“PEN highlighted the need for better protection for journalists in its recent resolution passed at its 80th Congress. Despite accepting all recommendations on protecting journalists made at the UN’s Universal Periodic Review of its human rights record last year, Mexico appears to be paying only lip service to the pressing need to put an end to these killings. Effectively investigating them and bringing their perpetrators to justice is an important step in ending this embedded culture of impunity.” – Marian Botsford Fraser, Chair of the Writers in Prison Committee.
María del Rosario Fuentes Rubio and editor Jesús Antonio Gamboa Urías were both killed in the space of a week in October. These killings follow those of journalists Víctor Pérez Pérez and Octavio Rojas Hernández in September and August of this year.
On 15 October 2014, doctor and citizen journalist María del Rosario Fuentes Rubio was reportedly abducted by armed men as she left the Tierra Santa clinic in the north eastern state of Tamaulipas where she worked as a doctor. One day later tweets were sent from her Twitter account (subsequently suspended) announcing her death, along with a picture of her apparently lifeless body. She is the sixth reporter to be killed in Tamaulipas since 2010, making the state Mexico’s most deadliest along with Guerrero, Veracruz and Chihuahua.
A week after Fuentes’ abduction, on 22 October 2014, Jesús Antonio Gamboa Urías, editor of Nueva Prensa magazine, was found dead in Villa de Ahome in the western state of Sinaloa. He had gone missing 12 days earlier. According to reports, state investigators have established that Gamboa, who also went by the nickname ‘El Tony Gamboa’, was shot multiple times and left partially buried behind a local motel following a disagreement in a bar. Two men are reported to have been apprehended by the state authorities, while four more are sought in connection with the crime.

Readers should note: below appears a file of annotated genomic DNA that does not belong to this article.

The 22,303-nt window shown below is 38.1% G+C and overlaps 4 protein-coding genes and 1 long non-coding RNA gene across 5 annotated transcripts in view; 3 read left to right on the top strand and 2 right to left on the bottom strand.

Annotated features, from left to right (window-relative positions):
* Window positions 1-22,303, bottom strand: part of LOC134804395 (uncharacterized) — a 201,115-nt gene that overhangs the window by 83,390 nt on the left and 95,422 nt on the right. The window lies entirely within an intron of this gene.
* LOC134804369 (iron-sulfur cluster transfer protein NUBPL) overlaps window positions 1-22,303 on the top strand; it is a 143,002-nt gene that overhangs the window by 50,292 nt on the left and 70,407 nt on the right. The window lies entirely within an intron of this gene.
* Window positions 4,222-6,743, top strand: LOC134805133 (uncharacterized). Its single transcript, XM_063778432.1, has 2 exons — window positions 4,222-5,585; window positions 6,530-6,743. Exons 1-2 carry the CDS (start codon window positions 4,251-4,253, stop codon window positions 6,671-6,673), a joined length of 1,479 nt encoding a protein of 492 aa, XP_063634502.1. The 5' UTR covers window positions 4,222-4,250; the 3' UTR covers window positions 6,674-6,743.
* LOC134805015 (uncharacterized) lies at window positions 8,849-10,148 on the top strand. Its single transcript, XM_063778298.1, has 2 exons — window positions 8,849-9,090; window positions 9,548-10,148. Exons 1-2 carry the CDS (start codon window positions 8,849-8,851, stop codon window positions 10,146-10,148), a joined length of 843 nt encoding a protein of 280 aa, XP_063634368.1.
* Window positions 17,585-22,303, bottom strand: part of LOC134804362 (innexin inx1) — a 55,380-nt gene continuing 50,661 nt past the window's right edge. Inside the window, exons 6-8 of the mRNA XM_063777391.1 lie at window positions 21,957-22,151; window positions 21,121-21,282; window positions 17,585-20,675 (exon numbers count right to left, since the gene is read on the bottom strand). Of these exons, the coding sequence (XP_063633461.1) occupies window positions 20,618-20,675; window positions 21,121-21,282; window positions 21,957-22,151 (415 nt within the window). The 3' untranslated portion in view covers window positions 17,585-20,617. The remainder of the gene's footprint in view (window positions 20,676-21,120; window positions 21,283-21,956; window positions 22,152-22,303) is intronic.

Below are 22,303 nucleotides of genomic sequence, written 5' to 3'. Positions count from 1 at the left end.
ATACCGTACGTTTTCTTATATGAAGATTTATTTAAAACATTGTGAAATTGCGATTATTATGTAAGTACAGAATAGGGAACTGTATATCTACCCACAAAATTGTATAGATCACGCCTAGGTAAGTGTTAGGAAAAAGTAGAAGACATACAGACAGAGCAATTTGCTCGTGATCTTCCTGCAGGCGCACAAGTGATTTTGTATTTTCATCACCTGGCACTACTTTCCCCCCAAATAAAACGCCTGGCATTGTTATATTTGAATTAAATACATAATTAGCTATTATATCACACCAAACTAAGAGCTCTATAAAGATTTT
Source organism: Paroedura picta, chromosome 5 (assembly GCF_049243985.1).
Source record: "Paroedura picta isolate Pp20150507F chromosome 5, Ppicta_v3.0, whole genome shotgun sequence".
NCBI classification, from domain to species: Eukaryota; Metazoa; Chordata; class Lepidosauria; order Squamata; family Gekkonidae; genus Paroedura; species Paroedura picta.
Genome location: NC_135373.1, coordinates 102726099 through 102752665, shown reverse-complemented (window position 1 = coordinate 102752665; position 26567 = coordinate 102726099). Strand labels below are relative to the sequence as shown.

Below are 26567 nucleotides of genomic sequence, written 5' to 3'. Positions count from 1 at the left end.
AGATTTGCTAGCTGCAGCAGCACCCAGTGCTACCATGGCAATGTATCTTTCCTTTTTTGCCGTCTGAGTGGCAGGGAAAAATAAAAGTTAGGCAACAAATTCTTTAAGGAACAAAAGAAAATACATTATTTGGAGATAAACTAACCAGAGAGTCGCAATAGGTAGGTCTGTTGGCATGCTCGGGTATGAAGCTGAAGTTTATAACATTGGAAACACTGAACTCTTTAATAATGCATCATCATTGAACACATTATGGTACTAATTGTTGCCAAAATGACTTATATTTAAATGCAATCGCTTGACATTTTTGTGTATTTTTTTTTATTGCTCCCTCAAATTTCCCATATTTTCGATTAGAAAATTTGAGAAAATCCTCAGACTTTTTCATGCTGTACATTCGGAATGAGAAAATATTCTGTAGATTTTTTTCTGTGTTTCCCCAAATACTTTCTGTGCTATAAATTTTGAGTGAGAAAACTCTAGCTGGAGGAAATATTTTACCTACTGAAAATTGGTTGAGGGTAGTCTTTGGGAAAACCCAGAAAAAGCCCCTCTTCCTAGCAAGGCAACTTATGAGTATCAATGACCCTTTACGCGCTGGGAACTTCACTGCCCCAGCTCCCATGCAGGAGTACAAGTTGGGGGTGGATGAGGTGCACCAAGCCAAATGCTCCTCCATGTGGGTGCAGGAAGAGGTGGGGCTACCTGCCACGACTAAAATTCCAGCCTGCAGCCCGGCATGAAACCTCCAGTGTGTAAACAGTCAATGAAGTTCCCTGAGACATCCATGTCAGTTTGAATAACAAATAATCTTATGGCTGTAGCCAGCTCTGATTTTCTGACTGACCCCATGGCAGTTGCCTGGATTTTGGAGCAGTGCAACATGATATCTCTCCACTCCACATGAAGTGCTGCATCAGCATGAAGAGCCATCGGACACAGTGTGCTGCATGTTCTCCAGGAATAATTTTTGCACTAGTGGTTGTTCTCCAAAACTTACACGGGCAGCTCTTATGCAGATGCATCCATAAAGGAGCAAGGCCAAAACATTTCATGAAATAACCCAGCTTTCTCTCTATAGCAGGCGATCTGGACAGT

On 3 September, Víctor Pérez Pérez, a journalist for crime magazine Sucesos, was shot dead at his home in Cuidad Juárez, in the northern state of Chihuahua, after assailants forced entry to his home. According to local press reports, municipal police had arrested one of his alleged killers by the end of the day. The other is thought to remain at large. His late brother, Candelario Pérez Pérez, also a journalist with Sucesos, was shot dead on 23 June 2008 as he made his way to visit relatives.
On 11 August 2014, Octavio Rojas Hernández, crime correspondent for the newspaper El Buen Tono, based in Veracruz state, and municipal press officer for Cosolapa, Oaxaca state –both in southern Mexico – was shot dead by an unidentified assailant at his home in San Jose Cosolapa, Oaxaca. Rojas had recently returned home from an event in the community of Palma Sola, Oaxaca, when a man knocked on his door to enquire about the sale of a car parked outside. He was shot four times as he went outside. Rojas’ colleagues reportedly believe that his murder relates to his recent articles for El Buen Tono, in which he reported on gang-related activity. However, a statement made by the Oaxaca state attorney general made no reference to his work as a correspondent for the newspaper, giving rise to concerns that the authorities will not pursue his work as a journalist as a line of inquiry.